‘Look at this extraordinary apparition.’ It was New York, 1964, and Nancy White, the Harper’s Bazaar editor, and her fashion team were gazing at the face and figure of a new teenage model, fresh in from Detroit. Donyale Luna was 5ft 11in, a shade over 8st, flat-chested and X-ray skinny. Her legs were as stilt-like as a Giacometti sculpture, her fingers extended and spidery.
She had caramel-coloured skin, almond-shaped eyes, full lips and an oval-shaped face, which, in certain poses, retained an owlish surprise, as if she’d just been pinched from behind. Her racial mix was the perfect precursor to the multiracialism of America’s Obama generation. Her mother was of African-American and European heritage, while her father was of African-American and South American Indian (Quechuan) ancestry. She didn’t fit the aesthetic stereotype for what many thought of as black beauty. Her look was otherworldly, plain and simple. Donyale Luna was the first black model who really began to change things; to enable more diverse beauty paradigms to break through. Aptly, perhaps, she was discovered on a Detroit street in the same year as the Civil Rights Act, which prohibited discrimination based on race, colour, religion or national origin.’I was stunned,’ recalled the photographer David McCabe of his 1964 sighting of the Catholic schoolgirl in her kilt school uniform. ‘She was so tall and so slender, and had the most incredible bone structure.’ He invited the 18-year-old to New York, where she was introduced to Nancy White.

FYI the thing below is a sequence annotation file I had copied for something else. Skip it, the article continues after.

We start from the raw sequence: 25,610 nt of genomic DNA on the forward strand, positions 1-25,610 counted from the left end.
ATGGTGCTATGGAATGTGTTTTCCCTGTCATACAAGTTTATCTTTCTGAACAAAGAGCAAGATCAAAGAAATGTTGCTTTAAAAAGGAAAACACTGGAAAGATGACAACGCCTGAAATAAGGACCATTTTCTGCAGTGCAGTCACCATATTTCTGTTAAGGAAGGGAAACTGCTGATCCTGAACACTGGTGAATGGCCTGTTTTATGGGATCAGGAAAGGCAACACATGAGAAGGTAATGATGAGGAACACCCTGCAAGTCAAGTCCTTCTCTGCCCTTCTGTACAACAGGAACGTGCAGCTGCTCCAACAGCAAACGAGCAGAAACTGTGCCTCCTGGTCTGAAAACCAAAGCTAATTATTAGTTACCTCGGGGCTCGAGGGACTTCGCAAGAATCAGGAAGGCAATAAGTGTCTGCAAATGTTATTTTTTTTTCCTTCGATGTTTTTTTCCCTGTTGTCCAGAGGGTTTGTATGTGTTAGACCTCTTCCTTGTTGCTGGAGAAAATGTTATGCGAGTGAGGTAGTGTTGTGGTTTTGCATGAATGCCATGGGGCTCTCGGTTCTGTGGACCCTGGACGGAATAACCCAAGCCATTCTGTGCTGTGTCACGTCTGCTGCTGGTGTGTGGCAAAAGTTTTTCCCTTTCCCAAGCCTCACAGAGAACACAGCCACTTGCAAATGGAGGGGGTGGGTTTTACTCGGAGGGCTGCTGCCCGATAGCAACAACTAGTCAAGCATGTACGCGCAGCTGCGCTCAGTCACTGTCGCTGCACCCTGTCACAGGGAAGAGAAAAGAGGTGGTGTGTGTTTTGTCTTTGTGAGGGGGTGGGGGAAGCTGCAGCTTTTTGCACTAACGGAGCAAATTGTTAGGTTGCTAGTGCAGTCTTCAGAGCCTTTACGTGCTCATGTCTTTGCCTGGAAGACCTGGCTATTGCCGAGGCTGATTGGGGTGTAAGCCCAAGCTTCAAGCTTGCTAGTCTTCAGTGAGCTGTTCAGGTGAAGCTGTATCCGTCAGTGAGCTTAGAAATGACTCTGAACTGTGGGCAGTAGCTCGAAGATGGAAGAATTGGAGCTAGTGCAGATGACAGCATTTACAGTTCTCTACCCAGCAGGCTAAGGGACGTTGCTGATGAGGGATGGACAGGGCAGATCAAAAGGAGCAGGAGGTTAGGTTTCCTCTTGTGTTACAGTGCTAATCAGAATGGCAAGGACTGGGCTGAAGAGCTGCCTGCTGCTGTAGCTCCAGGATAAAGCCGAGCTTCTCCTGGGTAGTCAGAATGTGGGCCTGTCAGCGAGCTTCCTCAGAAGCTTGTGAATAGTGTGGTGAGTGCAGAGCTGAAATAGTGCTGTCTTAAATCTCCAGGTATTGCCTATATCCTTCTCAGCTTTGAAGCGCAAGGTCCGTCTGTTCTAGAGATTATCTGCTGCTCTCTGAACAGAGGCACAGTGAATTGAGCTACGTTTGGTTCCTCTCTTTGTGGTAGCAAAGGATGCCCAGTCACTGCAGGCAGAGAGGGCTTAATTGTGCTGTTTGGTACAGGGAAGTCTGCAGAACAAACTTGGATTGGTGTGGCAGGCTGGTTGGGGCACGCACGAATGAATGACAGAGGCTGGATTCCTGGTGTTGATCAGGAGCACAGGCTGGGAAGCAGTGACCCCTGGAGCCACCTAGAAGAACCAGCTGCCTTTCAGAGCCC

Luna’s success in London brought her a new corral of celebrity friends – Mick Jagger, Michael Caine, Julie Christie, Mia Farrow and Yul Brynner among them. She dated the actor Terence Stamp, and Brian Jones of the Rolling Stones. Everyone who met her seemed to have an engaging anecdote.
The world’s first black cover girl, Donyale Luna overcome deep prejudice, and was introduced to Salvador Dalí. Luna was known to be a muse of Salvador Dalí, and acted in many of the ways Dali did in accord with the philosophy of Surrealism. Salvador Dali claimed Luna was the reincarnation of Nefertiti.
Donyale Luna modeling a dress decorated by Salvador Dali 1966. She traveled to Salvador Dalí’s home in the Catalonian village.
Dali drew the pattern onto the dress as Donyale modeled it, the fluid transition from flesh.
And all the while, alongside her achievements and controversies, lay the spectre of drugs. In a New York Times profile she once confessed to taking LSD. ‘I think it’s great,’ she said defiantly. Soon after she moved in with the actor Klaus Kinski in 1969 he threw her out for excessive drug-taking. Inevitably, her work was affected. ‘She didn’t show up for bookings,’ remembered her fellow black model Beverly Johnson. ‘She didn’t have a hard time, she made it hard for herself.’ And at the age of 32 the drug-taking finally caught up with Donyale Luna. Estranged from her then husband, an Italian photographer, she died in Rome in the early hours of 17 May 1979 of an accidental heroin overdose. She left behind an 18-month-old daughter, Dream.
Combine for 2021 ART by D&F Magazine